By on September 13, 2012

Call it synchronicity or call it conspiracy: 2015 is drawing closer, the year when several large global automakers will begin full-scale launches of hydrogen-powered automobiles. Developing new powertrains being costly with unassured payback, automakers form alliances to share the cost. And alliance of Daimler, Honda, Hyundai and Toyota to jointly promote hydrogen use would be surprising, they usually are otherwise engaged. However, the four join hands, forces and cars for a grand hydrogen tour through Europe.

Starting in Hamburg, Germany, on September 13, seven Fuel Cell Electric Vehicles (FCEVs) will travel through Hannover, Bolzano, Paris, Cardiff, Bristol, Swindon, London and Copenhagen, and points between. The party is BYOH, bring your own hydrogen: Mobile refueling stations will be set up by H2 Logic Denmark in stopover cities.

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6 Comments on “European Hydrogen Fusion Between Daimler, Honda, Hyundai, Toyota...”

  • avatar
    el scotto

    The idealist in me wants to see this work. My practical side thinks fuel cell safety and where are the hydrogen stations.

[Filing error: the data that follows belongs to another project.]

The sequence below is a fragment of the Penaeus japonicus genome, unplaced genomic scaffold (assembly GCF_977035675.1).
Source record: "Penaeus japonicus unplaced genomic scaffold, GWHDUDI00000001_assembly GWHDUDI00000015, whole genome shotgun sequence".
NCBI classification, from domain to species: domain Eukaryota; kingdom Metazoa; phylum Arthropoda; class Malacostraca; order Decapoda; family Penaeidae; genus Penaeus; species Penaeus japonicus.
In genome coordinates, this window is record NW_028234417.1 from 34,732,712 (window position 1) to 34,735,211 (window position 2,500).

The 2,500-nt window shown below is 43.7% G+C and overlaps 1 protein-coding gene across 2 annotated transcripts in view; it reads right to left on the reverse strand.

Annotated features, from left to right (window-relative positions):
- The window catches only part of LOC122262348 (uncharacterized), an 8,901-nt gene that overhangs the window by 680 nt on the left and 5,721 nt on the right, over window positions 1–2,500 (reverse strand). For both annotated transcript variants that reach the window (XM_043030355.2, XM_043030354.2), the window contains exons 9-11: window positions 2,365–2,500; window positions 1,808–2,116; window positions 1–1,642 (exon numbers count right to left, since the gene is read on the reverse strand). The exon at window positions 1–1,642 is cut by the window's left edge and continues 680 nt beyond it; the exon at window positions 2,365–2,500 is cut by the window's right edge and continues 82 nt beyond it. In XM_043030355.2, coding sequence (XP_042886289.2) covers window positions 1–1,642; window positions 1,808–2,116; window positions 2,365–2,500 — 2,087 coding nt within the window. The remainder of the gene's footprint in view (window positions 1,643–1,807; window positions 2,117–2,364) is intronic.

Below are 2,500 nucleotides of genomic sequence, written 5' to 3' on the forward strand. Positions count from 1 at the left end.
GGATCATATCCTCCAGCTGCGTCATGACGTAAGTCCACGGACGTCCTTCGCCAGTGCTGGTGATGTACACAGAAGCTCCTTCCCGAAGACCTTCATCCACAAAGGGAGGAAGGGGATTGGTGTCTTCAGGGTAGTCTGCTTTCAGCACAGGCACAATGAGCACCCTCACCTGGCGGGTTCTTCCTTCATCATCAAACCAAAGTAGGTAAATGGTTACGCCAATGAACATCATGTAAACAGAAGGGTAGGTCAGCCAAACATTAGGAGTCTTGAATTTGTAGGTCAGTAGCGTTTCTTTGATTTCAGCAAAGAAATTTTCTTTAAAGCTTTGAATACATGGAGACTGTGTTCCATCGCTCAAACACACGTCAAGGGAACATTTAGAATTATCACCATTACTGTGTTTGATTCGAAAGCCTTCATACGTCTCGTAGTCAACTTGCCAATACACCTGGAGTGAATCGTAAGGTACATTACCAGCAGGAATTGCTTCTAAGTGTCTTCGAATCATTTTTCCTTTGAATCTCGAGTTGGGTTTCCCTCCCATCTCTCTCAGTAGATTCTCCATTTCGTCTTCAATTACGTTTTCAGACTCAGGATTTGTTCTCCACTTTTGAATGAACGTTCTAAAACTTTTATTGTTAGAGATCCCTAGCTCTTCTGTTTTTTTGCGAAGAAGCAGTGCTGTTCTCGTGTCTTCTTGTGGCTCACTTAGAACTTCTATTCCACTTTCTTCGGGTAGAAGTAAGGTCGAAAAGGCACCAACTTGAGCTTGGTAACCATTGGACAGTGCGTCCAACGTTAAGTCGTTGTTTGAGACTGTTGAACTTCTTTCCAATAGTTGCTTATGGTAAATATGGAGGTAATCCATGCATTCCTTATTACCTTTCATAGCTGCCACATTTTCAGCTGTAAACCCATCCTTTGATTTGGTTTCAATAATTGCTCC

• avatar

    Well, well..

    It’s about time.

    This publicity tour of H2 fuel cells is the counterpart of BMW’s “Hydrogen 7” placements here a few years ago.

    I am unashamedly a hydrogen fanatic. I really believe this is the ultimate energy carrier, and am glad to see this demonstration. But, fanbois, don’t give up on the loss of H2/ICE just yet. (Fuel cells are VERY expensive.) The rumor mill has it that BMW, in its deep, dark inner catacombs, is developing a small revolutionary ICE that is especially optimized for use of H2….very efficiently (but what else?).

    So, vrooom, vrooom** and manual transmissions may still not be lost from our future…


    ** What is there about the joy of knowing that many little fiery explosions are occurring under your control in a mechanical beast that requires care and feeding? Must be a primitive instinct. Guilty!


  • avatar

    I’m a fan of H2, but it’s going to be all uphill for a long while.

    The only problems are infrastructure and affordability, but these are huge problems. Hydrogen isn’t cheap to produce, but I’d try doing so through renewable resources to reduce the cost.

    With hydrogen, safety is not much of an issue with modern technology.

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